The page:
If you’re unfamiliar with Dazzler, well, consider yourself thankful and move along. Though Uncanny X-Men #130 marks her first appearance, Dazzler was not a character created by Chris Claremont and John Byrne. She was created by a committee of Marvel writers and artists in cooperation with now-defunct record label Casablanca Records. The plan was for Marvel to create a superheroic disco star, for Casablanca to produce said disco star, and for both of them to make a movie starring the fictional character/real-life singer. Do you, dear reader, find this to be anything even approaching a halfway decent idea? Nobody likes disco now, and in a world ravaged by The Sex Pistols and The Clash, nobody liked it in 1980 either. And just as a general rule of thumb, art by committee is never art. The whole endeavor was so ludicrous that Casablanca backed out, and the only appearance Dazzler’s made in a movie was a wordless cameo in this year’s X-Men: First Class.

Unfortunately, Dazzler was turned into a comic book character. While the others went to Chicago to find Kitty Pryde, Scott, Jean, and Kurt stayed in New York to find another mutant. This mutant just so happens to be underground disco singer Alison Blaire. Dressed in a skintight white jumpsuit that screams “early 80’s” more than just about anything else in the whole of existence, her power is the ability to create a really groovy light show. Cyclops’ thought bubble reads, “Wow! I know zilch about disco, but this lady is good!” These are words that trees actually sacrificed themselves for. Imagine if the only remnant of your dead loved one was this scene in an X-Men comic, and maybe we can begin to realize why nature went batshit and tried to kill all of us in M. Night Shyamalan’s masterpiece The Happening. Think about it.

Done thinking about it? Okay. Ororo, trapped in a cage that saps her of her powers, manages to give Kitty the number to the X-Men’s carphone (?), which Kurt answers. Informed of impending danger, he, Scott, and Jean are attacked by Emma’s goons, quickly ruining Dazzler’s dazzlement. The lady gets pissed, exclaiming to one of the baddies, “Chuckles, I had one dy-no-mite debut goin’, till you jokers crashed the gate. Now it’s ruined. And for that, sucker, you gonna pay!” Emphasis mine all mine, because really. Jesus Christ in DayGlo hot pants. Dazzler then flashy-things him into a catatonic stupor, and I begin to wonder what in the hell happened to my X-Men comics. And as one final instance of Dazzler’s utter terribleness, when Cyclops asks her if she’s ever wondered where her powers came from, all she says is, “Nope.”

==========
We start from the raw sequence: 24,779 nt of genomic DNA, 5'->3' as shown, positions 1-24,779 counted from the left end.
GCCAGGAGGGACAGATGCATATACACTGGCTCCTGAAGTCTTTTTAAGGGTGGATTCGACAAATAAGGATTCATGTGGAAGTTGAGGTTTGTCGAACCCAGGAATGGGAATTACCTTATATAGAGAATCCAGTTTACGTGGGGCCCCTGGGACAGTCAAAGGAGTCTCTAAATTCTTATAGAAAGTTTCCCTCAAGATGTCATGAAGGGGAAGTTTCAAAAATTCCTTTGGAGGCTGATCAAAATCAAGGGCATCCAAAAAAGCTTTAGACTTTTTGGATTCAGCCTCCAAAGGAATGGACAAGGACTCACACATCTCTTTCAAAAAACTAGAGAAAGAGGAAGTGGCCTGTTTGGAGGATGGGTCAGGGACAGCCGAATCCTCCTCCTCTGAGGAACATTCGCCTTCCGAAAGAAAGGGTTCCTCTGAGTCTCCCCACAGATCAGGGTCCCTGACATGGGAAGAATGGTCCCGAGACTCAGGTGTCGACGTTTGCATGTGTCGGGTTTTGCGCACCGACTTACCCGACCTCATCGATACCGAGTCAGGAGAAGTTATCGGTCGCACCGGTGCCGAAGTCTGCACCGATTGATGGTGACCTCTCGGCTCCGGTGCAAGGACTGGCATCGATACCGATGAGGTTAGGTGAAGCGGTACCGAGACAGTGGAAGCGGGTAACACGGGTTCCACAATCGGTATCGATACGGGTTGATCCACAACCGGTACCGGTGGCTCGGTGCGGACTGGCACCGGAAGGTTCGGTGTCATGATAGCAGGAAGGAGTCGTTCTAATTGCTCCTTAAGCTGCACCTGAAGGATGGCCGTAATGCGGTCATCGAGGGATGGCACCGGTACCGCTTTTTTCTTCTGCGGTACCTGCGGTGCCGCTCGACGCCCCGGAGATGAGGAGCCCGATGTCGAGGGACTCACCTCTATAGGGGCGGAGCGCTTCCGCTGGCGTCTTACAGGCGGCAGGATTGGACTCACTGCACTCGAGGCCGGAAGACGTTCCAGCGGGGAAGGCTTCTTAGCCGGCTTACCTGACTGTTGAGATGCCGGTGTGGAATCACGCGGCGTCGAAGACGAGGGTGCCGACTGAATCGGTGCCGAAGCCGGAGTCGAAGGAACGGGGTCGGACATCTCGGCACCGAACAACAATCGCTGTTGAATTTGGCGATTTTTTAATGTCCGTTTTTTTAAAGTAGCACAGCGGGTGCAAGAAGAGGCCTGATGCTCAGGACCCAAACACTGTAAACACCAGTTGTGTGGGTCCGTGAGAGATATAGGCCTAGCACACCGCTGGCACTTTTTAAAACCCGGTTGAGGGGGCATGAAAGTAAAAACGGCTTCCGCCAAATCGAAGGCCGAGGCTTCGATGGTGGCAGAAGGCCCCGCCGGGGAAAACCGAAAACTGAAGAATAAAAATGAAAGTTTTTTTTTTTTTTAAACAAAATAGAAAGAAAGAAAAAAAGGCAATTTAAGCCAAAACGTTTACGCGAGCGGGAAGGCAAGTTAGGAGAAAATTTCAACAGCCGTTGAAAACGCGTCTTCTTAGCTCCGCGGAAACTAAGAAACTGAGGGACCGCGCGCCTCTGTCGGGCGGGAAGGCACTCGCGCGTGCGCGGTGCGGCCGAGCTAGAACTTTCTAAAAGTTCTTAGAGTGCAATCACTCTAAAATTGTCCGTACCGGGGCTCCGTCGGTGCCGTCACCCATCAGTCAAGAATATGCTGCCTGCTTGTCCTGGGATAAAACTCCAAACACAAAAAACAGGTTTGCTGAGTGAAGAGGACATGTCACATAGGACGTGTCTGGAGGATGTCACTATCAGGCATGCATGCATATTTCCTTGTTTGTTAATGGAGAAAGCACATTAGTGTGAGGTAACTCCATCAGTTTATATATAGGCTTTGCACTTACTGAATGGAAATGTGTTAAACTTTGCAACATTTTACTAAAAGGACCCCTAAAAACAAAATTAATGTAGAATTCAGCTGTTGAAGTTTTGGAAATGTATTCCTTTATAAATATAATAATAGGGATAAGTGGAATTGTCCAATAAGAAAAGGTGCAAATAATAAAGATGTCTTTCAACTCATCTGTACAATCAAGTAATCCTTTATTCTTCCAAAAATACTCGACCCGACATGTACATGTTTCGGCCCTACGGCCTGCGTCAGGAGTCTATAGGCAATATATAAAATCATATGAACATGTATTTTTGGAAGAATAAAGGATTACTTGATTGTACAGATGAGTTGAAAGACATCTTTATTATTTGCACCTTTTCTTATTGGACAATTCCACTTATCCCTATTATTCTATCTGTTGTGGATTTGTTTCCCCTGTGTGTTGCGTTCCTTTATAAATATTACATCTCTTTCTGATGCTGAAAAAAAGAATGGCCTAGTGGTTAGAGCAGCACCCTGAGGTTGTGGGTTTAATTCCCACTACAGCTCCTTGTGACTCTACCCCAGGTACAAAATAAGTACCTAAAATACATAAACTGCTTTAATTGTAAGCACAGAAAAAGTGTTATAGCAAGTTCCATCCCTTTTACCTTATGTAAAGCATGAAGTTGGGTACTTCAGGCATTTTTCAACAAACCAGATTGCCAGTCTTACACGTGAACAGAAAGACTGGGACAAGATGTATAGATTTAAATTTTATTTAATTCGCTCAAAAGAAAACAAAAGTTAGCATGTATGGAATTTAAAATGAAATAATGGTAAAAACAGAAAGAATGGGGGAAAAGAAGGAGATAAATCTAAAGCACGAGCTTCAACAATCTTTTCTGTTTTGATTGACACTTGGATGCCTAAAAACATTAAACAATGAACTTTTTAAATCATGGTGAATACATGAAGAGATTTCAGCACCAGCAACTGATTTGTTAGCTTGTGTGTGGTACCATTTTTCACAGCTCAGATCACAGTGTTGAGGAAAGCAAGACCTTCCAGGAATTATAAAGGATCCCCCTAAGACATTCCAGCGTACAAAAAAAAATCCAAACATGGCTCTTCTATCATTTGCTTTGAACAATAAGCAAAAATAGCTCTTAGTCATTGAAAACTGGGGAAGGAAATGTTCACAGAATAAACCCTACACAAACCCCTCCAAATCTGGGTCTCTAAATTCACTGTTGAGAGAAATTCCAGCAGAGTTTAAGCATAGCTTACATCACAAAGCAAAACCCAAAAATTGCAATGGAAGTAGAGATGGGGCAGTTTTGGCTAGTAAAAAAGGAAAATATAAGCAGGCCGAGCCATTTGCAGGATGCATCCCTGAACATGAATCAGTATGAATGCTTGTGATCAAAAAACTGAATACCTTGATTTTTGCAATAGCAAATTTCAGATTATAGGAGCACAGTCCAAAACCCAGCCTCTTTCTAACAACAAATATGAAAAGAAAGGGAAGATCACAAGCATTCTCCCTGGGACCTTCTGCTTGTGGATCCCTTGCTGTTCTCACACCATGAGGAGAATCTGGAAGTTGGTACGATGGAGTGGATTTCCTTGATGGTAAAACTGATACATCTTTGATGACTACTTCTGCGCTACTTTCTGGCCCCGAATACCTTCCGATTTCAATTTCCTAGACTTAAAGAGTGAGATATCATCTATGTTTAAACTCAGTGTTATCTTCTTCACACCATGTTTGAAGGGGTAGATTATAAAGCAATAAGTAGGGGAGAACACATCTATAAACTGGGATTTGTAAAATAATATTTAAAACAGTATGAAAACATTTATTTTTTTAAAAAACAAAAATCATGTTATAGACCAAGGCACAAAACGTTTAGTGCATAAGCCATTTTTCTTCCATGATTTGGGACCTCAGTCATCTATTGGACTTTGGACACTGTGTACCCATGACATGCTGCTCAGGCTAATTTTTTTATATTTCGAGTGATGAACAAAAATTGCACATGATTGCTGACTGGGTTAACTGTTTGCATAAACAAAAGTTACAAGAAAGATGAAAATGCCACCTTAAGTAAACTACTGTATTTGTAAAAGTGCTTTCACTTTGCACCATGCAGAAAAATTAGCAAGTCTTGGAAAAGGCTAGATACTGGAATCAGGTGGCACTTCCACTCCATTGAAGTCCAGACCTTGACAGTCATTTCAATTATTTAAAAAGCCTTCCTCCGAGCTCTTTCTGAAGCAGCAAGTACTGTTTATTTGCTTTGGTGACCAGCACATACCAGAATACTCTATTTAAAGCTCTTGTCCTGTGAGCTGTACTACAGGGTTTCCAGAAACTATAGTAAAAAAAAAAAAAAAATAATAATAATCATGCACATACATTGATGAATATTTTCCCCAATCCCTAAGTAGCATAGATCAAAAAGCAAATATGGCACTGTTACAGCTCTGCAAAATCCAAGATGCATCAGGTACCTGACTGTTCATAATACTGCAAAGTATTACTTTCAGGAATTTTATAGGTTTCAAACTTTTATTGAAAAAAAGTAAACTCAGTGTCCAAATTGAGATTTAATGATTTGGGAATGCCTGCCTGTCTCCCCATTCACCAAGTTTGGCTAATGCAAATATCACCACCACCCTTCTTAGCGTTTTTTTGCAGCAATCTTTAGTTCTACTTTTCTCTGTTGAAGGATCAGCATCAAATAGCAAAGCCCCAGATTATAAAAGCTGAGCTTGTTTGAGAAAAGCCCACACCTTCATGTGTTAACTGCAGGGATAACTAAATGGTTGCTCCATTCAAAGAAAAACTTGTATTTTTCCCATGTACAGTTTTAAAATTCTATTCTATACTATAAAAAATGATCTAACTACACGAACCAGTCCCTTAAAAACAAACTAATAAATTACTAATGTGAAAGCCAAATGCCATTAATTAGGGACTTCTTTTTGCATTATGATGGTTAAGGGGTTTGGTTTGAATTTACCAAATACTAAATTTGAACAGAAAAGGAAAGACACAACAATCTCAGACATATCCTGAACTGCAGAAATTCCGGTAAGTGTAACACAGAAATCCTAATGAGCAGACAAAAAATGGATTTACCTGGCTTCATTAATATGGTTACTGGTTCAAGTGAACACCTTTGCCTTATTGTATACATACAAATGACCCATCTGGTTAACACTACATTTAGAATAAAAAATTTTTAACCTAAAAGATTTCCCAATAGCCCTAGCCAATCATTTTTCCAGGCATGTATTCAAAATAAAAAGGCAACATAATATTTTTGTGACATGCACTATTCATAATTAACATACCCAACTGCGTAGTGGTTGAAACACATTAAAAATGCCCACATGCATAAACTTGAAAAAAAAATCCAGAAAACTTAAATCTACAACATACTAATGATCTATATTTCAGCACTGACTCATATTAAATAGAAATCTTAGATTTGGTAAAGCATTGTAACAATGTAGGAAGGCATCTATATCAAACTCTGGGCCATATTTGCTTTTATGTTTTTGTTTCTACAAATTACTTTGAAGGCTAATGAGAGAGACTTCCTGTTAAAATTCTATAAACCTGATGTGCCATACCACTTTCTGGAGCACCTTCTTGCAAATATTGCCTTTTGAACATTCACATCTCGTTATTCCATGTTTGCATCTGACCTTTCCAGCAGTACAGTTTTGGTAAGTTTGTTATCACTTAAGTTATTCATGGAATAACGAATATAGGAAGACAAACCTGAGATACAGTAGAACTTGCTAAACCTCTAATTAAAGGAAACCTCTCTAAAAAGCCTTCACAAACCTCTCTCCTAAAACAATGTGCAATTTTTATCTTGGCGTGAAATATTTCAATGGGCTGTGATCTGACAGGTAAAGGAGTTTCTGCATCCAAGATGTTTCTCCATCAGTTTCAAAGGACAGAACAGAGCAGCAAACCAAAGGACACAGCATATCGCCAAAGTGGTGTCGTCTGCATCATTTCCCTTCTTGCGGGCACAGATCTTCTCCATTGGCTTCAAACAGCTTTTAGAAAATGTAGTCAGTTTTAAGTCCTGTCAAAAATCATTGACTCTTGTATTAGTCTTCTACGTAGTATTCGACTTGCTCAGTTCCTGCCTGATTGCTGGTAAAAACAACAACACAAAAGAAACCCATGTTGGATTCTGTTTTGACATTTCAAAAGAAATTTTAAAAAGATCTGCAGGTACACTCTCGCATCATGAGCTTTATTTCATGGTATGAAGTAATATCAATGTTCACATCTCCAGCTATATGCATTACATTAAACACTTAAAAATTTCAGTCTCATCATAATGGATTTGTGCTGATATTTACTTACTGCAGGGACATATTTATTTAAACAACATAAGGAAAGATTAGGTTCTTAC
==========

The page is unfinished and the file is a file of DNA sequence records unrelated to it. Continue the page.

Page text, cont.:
Cyclops, Phoenix, Nightcrawler, and Dazzler make their way to Chicago, where Jean rescues Kitty from an oncoming car driven by some more Hellfire Club thugs. Phoenix worms her way inside one of the thug’s heads, where she discovers that the Hellfire Club is seeking to gain social, political, and economic power through nefarious means. This rings a terrible bell, as Jason Wyngarde is a member of the Hellfire Club in her flashes to the past. With this knowledge, the team sets off to rescue their friends. While they’re on their way, Wolverine kills his captors–the first time in these pages he’s killed human beings, if memory serves. The devilish smile on his face as his claws pop is wonderful. The non-captured X-Men make their way inside the Hellfire Club’s administration building; Dazzler blows the roof off a car with a “KRAKOW!” sound effect because apparently “POLAND!” didn’t convey the right amount of glitter.

The newly freed Peter smashes a goon, much to Kitty’s appreciation, and Phoenix gets another great/terrifying fight scene where she clobbers the White Queen. After Phoenix leaves the building little more than a pile of rubble, the team regroups outside of Kitty’s house, where Dazzler (oh thank god) turns down an offer to join them before boarding a bus out of our lives. Kitty’s parents are understandably enraged that they handed their daughter over to some weird bald cripple who then proceeded to lose her for a few days, but Jean dips into a moral gray area and refashions their thoughts in a much more positive manner. #131 ends on a nice note as Scott and Ororo, arm-in-arm, walk down the sidewalk discussing their worries over Jean’s ungodly power.

#132, “And Hellfire Is Their Name!,” is where the Dark Phoenix ball gets rolling. Following their escape from the White Queen, the team heads to former X-Man Angel’s chalet in New Mexico to hide out. Cyclops discusses their situation with Angel, who is stunned that Scott thinks the Hellfire Club is behind all this; after all, Warren is a member. Having inherited membership along with the Worthington fortune, he and his lover cum Bond girl Candy Southern only visited once and didn’t much like it, so whatever Emma Frost learned about our merry mutants, it wasn’t from them. Jean interrupts their conversation, leading to some alone time with Scott atop a butte. Jean removes his visor, telekinetically preventing his optic blasts from firing, and they make love.